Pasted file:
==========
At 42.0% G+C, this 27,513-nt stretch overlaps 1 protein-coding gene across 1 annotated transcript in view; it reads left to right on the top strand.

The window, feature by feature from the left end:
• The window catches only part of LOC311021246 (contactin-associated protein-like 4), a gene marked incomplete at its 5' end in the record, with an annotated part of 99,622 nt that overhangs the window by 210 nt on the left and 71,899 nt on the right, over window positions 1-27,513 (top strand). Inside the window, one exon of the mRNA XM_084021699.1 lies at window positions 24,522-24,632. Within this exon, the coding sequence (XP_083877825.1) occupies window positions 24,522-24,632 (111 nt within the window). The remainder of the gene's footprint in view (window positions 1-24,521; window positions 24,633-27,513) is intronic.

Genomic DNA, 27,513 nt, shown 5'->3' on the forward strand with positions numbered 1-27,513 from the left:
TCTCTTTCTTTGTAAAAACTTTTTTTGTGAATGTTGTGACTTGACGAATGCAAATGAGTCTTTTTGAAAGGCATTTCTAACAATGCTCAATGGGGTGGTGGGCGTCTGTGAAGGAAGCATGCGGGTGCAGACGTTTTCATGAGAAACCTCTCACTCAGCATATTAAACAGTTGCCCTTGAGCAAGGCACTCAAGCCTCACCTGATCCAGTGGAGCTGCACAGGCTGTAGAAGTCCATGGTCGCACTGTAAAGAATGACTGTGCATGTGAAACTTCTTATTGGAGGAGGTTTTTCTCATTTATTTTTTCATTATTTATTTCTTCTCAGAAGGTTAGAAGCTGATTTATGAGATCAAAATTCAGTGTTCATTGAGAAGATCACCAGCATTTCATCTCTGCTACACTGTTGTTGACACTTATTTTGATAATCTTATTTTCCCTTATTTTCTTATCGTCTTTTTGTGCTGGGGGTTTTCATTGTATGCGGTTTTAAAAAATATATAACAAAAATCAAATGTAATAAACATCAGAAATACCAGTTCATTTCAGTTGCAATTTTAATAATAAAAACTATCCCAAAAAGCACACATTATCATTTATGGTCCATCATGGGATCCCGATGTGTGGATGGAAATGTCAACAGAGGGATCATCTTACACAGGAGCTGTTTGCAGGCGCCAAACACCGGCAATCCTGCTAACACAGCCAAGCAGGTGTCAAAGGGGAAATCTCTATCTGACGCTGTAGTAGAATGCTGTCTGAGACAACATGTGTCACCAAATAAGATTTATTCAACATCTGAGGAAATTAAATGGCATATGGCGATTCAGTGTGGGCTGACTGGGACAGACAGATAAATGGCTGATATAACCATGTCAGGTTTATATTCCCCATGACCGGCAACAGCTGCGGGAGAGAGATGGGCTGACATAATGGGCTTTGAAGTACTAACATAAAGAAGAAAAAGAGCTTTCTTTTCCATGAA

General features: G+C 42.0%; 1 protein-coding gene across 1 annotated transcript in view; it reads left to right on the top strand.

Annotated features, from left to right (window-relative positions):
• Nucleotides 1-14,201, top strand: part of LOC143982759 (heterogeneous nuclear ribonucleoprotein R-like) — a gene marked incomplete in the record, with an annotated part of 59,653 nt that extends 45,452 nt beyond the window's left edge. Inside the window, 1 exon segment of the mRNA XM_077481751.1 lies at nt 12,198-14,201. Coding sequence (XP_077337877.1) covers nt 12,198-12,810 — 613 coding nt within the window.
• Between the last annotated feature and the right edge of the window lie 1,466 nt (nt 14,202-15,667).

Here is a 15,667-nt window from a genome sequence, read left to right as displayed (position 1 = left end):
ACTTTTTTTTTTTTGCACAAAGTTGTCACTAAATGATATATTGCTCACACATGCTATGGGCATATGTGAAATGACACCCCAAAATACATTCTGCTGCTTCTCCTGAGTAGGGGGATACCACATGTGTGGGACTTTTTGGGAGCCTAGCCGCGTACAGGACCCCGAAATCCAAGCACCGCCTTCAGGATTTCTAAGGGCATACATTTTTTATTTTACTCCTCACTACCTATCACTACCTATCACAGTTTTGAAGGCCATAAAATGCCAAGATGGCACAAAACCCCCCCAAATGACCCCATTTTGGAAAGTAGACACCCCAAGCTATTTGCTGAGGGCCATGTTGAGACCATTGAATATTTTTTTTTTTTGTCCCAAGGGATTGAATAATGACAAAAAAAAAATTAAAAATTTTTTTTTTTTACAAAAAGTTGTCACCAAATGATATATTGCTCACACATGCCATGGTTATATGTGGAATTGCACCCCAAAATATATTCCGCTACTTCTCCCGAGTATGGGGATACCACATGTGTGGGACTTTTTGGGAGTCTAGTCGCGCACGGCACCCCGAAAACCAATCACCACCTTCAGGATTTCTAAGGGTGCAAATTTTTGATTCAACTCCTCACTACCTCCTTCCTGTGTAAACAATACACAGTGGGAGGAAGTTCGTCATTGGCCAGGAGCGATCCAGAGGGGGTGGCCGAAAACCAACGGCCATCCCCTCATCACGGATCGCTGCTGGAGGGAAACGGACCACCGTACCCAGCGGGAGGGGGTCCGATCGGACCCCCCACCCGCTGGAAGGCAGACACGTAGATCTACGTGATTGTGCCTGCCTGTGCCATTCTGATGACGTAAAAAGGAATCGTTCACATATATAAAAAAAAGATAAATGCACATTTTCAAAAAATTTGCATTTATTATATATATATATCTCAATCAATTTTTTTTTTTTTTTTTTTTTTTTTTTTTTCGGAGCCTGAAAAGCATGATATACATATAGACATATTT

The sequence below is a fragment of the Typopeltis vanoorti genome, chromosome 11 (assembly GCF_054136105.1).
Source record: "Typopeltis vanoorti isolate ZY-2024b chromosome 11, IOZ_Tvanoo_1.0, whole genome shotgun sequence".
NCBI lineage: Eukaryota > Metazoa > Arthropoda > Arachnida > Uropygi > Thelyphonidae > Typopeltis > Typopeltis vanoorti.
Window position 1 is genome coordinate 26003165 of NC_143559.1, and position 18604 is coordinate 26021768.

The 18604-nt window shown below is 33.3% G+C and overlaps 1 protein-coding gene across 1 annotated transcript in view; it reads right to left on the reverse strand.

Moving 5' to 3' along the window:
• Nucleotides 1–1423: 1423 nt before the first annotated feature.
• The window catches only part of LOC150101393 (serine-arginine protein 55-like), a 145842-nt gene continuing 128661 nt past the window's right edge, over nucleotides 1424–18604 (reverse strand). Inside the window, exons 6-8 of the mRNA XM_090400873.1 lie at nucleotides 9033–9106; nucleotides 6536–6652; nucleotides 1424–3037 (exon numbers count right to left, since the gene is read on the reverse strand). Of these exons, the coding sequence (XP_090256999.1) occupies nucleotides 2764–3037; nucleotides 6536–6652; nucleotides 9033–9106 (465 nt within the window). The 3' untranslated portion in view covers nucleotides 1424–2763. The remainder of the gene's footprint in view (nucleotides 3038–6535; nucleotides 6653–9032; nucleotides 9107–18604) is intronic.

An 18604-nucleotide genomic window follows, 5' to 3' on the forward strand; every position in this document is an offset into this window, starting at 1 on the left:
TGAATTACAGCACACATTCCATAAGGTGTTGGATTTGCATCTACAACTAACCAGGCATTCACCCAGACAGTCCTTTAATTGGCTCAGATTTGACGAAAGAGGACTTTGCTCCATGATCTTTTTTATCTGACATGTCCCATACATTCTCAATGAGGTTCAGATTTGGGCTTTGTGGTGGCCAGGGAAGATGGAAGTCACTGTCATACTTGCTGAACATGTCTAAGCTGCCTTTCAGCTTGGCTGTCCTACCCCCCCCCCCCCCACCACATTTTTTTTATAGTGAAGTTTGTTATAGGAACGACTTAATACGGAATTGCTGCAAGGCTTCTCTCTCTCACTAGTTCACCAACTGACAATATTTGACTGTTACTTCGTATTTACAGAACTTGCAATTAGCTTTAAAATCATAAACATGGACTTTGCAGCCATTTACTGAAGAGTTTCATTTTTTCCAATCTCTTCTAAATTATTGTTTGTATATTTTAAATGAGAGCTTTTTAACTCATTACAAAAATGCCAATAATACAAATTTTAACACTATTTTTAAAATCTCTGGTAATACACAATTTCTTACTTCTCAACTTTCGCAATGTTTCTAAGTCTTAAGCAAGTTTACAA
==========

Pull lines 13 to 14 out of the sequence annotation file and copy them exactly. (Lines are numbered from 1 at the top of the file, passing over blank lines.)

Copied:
Source record: "Typopeltis vanoorti isolate ZY-2024b chromosome 11, IOZ_Tvanoo_1.0, whole genome shotgun sequence".
NCBI lineage: Eukaryota > Metazoa > Arthropoda > Arachnida > Uropygi > Thelyphonidae > Typopeltis > Typopeltis vanoorti.